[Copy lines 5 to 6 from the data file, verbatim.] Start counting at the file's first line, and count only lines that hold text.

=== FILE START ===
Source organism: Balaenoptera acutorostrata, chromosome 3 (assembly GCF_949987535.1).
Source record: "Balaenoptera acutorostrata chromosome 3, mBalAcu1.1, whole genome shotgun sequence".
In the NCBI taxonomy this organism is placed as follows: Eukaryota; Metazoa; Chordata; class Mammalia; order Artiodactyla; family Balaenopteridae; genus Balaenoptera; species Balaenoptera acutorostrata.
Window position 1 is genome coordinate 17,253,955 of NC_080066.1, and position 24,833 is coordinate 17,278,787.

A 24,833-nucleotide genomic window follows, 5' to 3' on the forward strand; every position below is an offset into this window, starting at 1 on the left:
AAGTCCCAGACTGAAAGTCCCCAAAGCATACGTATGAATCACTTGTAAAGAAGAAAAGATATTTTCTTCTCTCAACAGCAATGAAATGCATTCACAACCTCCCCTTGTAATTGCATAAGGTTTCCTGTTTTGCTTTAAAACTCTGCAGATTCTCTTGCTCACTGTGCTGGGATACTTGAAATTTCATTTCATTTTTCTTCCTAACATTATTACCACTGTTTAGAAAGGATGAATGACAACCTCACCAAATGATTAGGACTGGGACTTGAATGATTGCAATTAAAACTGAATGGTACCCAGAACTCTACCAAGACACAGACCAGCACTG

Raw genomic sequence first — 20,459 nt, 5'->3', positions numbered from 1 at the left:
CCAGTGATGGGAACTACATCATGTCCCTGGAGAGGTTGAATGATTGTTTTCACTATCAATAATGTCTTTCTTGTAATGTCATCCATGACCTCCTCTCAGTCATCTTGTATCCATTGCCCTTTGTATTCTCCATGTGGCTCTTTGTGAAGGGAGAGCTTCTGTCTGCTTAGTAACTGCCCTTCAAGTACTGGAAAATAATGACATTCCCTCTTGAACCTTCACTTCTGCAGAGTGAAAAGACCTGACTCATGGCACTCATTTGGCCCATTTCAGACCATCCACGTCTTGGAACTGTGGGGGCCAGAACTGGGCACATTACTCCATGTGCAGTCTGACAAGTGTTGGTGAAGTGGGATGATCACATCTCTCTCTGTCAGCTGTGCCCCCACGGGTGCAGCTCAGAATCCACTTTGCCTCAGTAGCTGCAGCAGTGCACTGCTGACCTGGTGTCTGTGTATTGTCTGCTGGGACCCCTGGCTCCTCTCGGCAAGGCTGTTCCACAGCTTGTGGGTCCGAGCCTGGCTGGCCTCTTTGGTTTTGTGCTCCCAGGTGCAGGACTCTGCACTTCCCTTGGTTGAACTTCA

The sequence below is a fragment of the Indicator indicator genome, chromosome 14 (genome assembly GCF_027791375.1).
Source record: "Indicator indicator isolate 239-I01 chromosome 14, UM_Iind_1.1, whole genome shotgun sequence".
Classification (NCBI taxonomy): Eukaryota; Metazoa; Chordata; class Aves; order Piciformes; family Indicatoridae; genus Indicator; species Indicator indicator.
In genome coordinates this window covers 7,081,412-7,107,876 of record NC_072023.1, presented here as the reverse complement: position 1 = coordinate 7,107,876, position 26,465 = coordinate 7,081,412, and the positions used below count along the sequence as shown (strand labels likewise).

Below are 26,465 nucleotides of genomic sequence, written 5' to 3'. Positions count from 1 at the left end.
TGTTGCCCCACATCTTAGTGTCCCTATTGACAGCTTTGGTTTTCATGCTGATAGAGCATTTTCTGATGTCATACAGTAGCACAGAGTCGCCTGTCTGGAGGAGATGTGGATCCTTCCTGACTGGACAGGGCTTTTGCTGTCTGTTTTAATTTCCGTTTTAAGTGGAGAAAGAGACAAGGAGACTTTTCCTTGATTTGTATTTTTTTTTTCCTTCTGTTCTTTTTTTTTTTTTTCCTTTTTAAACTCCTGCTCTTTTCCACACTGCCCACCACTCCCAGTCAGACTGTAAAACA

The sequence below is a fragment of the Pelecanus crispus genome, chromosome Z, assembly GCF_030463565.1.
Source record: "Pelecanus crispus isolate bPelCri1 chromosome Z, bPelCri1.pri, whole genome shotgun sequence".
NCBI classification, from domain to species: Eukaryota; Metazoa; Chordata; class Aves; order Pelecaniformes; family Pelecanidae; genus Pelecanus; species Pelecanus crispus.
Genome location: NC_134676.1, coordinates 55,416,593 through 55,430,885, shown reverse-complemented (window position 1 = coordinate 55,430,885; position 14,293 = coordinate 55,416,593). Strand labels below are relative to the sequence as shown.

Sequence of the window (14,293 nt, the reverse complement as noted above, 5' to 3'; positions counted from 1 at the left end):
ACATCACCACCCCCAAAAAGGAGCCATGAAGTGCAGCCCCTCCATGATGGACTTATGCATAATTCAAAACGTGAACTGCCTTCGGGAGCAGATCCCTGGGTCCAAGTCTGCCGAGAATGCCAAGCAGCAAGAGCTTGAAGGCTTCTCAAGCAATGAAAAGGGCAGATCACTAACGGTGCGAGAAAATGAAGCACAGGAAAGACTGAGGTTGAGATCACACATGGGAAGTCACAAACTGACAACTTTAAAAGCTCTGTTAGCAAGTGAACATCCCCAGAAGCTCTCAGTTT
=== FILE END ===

A 24,833-nucleotide genomic window follows, 5' to 3' on the forward strand; every position below is an offset into this window, starting at 1 on the left:
AAGTCCCAGACTGAAAGTCCCCAAAGCATACGTATGAATCACTTGTAAAGAAGAAAAGATATTTTCTTCTCTCAACAGCAATGAAATGCATTCACAACCTCCCCTTGTAATTGCATAAGGTTTCCTGTTTTGCTTTAAAACTCTGCAGATTCTCTTGCTCACTGTGCTGGGATACTTGAAATTTCATTTCATTTTTCTTCCTAACATTATTACCACTGTTTAGAAAGGATGAATGACAACCTCACCAAATGATTAGGACTGGGACTTGAATGATTGCAATTAAAACTGAATGGTACCCAGAACTCTACCAAGACACAGACCAGCACTG